Title: The Good Life Text: Matthew 5:1-12; et al

I. Introduction A.   Seeking  the  “Good  Life”   Blessedness, beatitude, is what all of us are seeking all the time in and by everything we seek. Blessedness is always our end, whether our means is pleasure or power or riches or virtue or wisdom, or honor or anything else. Blessedness is the summum bonum, “the greatest good.” Everyone seeks it, but not everyone finds it, because not everyone knows where it is. Saint Augustine says, “Seek what you seek, but it is not where you seek it.”1 As Anthony Campolo states, “Each of us comes into the world with a predisposition to live in such a way as to inflict pain on those who love us most, and to offend the God who cares for us infinitely.”2 For from within, out of the heart of men, proceed evil thoughts, adulteries, fornications, murders, thefts, covetousness, wickedness, deceit, lewdness, and evil eye, blasphemy, pride, foolishness. All these evil things come from within and defile a man. (Mark 7:21-22) God is all about blessing. Blessed is he whose transgression is forgiven, whose sin is covered! Blessed is the man to whom the LORD does not impute iniquity and in whose spirit is not deceit. (Psalm 32:1-2) Blessed is the man Who walks not in the counsel of the ungodly Nor stands in the path of sinners Nor sits in the seat of the scornful But his delight is in the law of the LORD And in His law he meditates day and night. (Psalm 1:1-2) B. II. The Seven Deadly Sins


The Good Life 1. Where does it begin? NO to power NO to self-aggrandizement NO to Materialism YES to Word of God YES to the Will of GOD YES to the Worship and Service of God Then the initial call to us: “REPENT” Then-“FOLLOW ME!” 2. Where does it lead? The path of the deadly sins takes in one direction. The path of the Beatitudes takes us in HIS steps. • Pride is self-assertion, selfishness; poverty of spirit is humility, selflessness. • Envy resents another’s happiness; mourning shares another’s unhappiness. • Wrath wills harm and destruction; meekness refuses harm and peacemaking prevents destruction • Sloth refuses to exert the will toward the good, toward the ideal; hunger and thirst for righteousness does just that • Avarice is greed, the centripetal force to grab and keep the world’s goods for oneself; mercy is the centrifugal force to give, to share the world’s goods with others, even the undeserving. • Lust dissipates and divides the soul, desiring every attractive body; purity of heart centers and unifies the soul, desiring God alone • Gluttony needs to consume an inordinate amount of this world’s goods; being persecuted is being deprived of even ordinate necessities4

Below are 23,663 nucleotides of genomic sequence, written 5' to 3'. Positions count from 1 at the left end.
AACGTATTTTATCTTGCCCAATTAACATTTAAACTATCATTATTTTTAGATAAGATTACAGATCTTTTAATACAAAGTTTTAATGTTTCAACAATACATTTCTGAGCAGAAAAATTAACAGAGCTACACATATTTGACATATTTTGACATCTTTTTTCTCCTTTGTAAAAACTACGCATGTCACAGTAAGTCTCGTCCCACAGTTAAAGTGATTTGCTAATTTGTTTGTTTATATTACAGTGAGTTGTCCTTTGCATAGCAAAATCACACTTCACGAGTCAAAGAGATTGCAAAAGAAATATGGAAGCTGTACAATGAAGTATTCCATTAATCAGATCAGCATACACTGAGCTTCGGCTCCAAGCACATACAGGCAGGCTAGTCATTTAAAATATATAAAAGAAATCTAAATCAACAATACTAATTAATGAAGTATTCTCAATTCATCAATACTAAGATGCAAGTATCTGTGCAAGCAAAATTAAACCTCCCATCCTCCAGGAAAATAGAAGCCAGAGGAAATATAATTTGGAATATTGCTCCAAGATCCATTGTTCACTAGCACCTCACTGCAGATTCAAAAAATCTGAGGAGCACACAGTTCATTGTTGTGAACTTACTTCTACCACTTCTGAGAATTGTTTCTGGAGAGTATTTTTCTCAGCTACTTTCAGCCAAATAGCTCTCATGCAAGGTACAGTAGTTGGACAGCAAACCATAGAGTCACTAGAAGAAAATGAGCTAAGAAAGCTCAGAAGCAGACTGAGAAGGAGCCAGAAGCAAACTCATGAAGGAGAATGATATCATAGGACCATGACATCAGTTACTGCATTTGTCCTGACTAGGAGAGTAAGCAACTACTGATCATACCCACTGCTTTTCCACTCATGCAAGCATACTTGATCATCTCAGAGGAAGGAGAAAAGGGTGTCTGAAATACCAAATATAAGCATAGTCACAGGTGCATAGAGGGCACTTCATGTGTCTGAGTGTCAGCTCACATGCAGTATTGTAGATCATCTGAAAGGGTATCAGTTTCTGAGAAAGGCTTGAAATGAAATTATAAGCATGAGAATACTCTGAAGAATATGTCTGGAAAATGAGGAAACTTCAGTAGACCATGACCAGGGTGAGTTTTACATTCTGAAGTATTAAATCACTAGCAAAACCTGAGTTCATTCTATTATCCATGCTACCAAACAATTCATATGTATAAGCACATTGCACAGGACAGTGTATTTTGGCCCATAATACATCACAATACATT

Seeking the Good Life A. Invitations Jeff Cook tells writes about the birth of his oldest son: When our oldest son was born, a good friend of ours got him a short-sleeved black Onesie with red trim. It has a picture of Darth Vader’s mask on the front, and underneath it in bold red letters, it reads, “Who’s Your Daddy?” It makes me laugh, but of course it refers to a sinister event. This is the temptation of Luke Skywalker to turn his heart and mind over to the dark side.3 Virtue and Vice Blessing and Cursing Life and Death


Conclusion The Beatitudes offer me- and offer you- that reality. They are the antidote to the poisons we readily consume. If only we could see where they speak to the infected places inside of us, allow them to push back the void, and watch as they re-grow our humanity. If only Jesus’ words would speak directly to the deadly sins in your life and mine, perhaps we would know what happiness is. Perhaps we could truly say, “This is what I was made for. This is who I was meant to be…5 In other words I will have found the “good life”.

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Matthew 5:1-12; et al

For Follow-Up and Follow Through What particular sin among the deadly sins is your besetting sin? How does the corresponding beatitude relate to your experience with this sin or sins? How must your thinking change if you are going to truly repent? Why not confess your besetting sin to someone and ask them to pray for you this week?
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Kreet, Peter. Back to Virtue. (San Francisco: Ignatius Press, 1992) 86-87. As quoted in The Workbook on the 7 Deadly Sins, 18. 3 Cook, Jeff. Seven: the Deadly Sins and the Beatitudes. (Grand Rapids: Zondervan, 2008) 28.

Kreeft, 92-93. Cook, 29-30

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